The end of the September means the end of a state-imposed ban on burning yard and land-clearing debris in much of north Georgia.
The state Environmental Protection Division enacts the summer ban on outdoor open fires in 54 counties stretching from Dalton to Macon because fires release chemicals and particles that contribute to a thicker ozone, which can irritate the lungs.
With it lifted, you’ll still have to get a permit from the Georgia Forestry Commission before you can set leaves and limbs ablaze, and you can’t just burn anything combustible. The commission’s Wendy Burnett said, generally, only debris made by nature can be burned.
“Even if it’s something as mundane as a piece of treated lumber, there are chemicals in there that can really wreak havoc and cause some damage, so we recommend that you take anything not made by nature to the landfill,” Burnett said.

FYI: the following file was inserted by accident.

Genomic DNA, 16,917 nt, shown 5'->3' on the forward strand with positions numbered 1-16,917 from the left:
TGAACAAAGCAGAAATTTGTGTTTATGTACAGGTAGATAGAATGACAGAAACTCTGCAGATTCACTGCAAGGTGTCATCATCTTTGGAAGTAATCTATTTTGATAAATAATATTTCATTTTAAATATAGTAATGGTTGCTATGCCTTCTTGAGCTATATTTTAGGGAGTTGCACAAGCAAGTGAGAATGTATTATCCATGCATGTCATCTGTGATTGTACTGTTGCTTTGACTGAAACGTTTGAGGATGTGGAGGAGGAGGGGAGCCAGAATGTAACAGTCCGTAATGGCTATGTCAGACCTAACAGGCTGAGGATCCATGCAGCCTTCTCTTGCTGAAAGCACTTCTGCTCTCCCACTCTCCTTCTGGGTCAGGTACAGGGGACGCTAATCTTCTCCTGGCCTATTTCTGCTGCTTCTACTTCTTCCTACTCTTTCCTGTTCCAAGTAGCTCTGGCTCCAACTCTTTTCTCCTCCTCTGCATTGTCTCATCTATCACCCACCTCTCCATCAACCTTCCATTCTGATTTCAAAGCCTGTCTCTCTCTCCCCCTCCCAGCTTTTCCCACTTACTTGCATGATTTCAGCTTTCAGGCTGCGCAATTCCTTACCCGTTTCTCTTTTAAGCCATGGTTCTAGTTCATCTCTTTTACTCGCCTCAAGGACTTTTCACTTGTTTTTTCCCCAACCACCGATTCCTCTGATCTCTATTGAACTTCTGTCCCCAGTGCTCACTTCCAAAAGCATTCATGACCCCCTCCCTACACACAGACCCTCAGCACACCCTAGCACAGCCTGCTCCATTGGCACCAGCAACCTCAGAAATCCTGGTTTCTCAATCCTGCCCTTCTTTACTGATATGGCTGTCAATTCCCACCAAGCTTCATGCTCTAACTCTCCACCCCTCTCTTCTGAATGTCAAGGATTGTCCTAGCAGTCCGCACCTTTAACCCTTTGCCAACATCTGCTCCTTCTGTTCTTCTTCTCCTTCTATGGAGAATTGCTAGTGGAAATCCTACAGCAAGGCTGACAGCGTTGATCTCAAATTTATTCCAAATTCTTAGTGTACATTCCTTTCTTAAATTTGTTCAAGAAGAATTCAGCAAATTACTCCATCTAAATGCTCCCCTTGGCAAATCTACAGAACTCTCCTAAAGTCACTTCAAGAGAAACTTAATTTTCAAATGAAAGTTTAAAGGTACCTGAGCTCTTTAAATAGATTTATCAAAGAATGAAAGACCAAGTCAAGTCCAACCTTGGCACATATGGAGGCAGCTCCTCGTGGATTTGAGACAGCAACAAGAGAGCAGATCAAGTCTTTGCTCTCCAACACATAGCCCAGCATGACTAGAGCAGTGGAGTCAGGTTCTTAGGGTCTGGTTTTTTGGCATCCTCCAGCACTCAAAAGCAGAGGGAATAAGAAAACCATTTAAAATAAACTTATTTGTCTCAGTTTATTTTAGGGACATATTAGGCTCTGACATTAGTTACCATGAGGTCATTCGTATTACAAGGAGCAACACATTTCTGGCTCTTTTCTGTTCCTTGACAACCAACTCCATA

Burnett said burn permits are fairly easy to get by phone or online as long as weather conditions don’t pose a threat.
“If it’s really dry outside and windy, those are the two primary weather factors that we look at," she said. "Obviously, if the wind is blowing, it can really take your fire and push it farther than you intended for it to go and help it to get out of control very quickly.”
The permits do not allow burning household garbage, which is always prohibited in Georgia because of the dangerous pollution it can release.